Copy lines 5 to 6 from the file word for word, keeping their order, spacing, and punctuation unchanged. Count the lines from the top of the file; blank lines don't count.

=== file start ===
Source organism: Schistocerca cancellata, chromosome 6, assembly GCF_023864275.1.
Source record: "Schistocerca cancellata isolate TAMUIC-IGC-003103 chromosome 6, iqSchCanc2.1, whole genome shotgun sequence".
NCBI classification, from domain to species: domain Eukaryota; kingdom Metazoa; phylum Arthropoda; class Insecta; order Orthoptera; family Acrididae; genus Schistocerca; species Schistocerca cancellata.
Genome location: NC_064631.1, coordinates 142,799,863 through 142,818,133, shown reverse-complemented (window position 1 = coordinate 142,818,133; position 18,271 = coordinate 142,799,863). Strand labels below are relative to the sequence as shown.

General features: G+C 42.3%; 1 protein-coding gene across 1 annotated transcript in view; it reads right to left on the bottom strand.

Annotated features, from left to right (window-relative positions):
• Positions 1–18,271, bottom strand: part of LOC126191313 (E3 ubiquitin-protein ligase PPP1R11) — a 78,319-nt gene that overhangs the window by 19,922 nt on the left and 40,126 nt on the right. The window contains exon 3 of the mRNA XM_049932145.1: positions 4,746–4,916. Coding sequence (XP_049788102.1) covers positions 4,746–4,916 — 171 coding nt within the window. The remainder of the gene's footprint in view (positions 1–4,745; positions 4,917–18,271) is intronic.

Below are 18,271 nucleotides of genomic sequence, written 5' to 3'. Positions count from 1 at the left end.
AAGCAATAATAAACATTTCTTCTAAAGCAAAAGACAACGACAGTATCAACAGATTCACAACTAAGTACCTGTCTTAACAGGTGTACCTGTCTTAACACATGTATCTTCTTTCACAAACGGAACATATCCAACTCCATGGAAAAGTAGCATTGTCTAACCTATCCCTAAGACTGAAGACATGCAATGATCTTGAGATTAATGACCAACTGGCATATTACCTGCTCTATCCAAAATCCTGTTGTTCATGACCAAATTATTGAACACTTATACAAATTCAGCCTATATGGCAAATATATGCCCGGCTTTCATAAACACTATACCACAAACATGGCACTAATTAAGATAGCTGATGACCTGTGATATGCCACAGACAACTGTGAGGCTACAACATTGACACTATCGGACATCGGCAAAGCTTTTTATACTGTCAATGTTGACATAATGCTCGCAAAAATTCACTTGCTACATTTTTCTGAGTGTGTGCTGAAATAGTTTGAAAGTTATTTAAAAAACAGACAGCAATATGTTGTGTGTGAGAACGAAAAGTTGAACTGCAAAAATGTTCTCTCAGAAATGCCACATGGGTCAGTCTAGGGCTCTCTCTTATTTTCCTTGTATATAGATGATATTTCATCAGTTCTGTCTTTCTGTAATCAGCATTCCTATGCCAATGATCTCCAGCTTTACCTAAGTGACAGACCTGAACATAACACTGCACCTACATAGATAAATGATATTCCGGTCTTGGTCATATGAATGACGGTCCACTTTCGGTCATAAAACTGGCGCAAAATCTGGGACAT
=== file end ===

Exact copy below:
General features: G+C 42.3%; 1 protein-coding gene across 1 annotated transcript in view; it reads right to left on the bottom strand.

Annotated features, from left to right (window-relative positions):